- The Council noted Mr and Mrs T believed that they had paid all outstanding rates because of a letter from the Council they received in 2015. However, it explained that this letter related to business rates which were due after the council tax liability period. The Council explained further that an attached print of its system showed the Council received their cheque for £401 after it had removed the property from council tax rating. This put the account into credit of £265. But when this cheque was not honoured the account went into arrears of £140. A replacement cheque the Council stated it received in November 2017 also bounced. The Council sent a further bill in May 2012 for £140. The Council advised that £140 together with the compliance fee of £75 was now payable to the enforcement agent.
- Mr and Mrs T complained further that the Council’s reply did not make sense. They noted the Council had put a further hold on recovery but asked the Council to suspend action completely. They said that if the Council could provide evidence of the debt of £140 Mrs T would pay it. They asked how the Council could refer to liability from September 2010 when the details given regarding the bills were for the 2011/12 year from March 2011. The Council had sent bills for the liability in 2010,2011 and 2012. They asked what year Mrs T was liable for. they did not feel the Council had shown how the debt of £140 had come into existence. They said the records did not show they had paid a cheque for £401 or that it had bounced. The Council had referred to them sending a replacement cheque for £401 in November 2017, which also bounced. Mr and Mrs T said the Council records did not show this either and they knew they had not paid a cheque in November 2017. They could not accept the Council had sent a new bill in May 2012.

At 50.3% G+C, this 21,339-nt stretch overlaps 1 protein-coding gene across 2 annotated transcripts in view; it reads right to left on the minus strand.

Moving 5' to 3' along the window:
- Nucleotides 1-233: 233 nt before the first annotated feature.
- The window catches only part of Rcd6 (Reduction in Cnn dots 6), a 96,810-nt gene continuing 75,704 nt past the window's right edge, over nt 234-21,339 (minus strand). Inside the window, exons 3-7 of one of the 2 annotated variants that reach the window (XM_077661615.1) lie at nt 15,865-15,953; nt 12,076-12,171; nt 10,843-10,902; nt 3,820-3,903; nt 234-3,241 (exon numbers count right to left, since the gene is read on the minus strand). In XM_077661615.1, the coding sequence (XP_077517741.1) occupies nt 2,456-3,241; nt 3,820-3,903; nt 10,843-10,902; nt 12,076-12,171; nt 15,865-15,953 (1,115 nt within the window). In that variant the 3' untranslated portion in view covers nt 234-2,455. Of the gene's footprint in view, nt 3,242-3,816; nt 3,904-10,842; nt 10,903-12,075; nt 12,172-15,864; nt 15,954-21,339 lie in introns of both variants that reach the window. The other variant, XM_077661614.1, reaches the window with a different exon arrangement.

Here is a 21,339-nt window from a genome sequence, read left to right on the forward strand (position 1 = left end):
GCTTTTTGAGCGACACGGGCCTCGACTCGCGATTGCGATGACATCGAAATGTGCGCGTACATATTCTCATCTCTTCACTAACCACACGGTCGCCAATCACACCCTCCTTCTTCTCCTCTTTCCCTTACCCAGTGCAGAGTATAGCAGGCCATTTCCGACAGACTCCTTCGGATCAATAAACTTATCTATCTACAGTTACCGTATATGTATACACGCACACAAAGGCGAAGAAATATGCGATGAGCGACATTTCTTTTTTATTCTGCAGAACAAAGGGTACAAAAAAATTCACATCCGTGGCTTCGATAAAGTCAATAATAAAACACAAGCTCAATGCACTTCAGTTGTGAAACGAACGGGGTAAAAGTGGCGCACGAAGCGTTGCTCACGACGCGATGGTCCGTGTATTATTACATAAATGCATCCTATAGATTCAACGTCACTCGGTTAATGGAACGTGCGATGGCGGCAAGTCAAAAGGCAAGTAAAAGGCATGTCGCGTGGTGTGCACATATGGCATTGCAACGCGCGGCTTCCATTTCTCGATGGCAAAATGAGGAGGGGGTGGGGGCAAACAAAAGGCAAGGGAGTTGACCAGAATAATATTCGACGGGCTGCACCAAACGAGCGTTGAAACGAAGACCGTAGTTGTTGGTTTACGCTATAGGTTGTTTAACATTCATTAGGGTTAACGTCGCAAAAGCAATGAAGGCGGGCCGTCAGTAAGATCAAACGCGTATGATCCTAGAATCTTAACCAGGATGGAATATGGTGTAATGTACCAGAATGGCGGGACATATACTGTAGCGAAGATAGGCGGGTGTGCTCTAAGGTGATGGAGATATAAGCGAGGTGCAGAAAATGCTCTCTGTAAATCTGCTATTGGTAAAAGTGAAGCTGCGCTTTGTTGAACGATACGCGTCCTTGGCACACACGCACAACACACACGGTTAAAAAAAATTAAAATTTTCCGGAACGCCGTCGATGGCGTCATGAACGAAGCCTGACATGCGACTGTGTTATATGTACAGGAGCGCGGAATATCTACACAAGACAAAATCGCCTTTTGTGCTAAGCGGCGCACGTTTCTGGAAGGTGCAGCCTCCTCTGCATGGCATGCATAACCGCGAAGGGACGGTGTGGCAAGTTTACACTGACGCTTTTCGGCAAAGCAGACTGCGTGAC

- The Council responded that its complaint procedure was complete and Mrs T could take her complaint to the Ombudsman.
- I asked the Council why its agent did not hold its recovery action or send a copy of Mrs T’s dispute of 4 October 2017 to the Council. In its response to my enquiries the Council said that its agent was correct to advise Mrs T to contact the Council directly. The Council also says it does not expect its agent to send every letter or email it receives on to it. It says its agents frequently receive complaints due to the nature of the work, but the Council will investigate complaints that are passed on.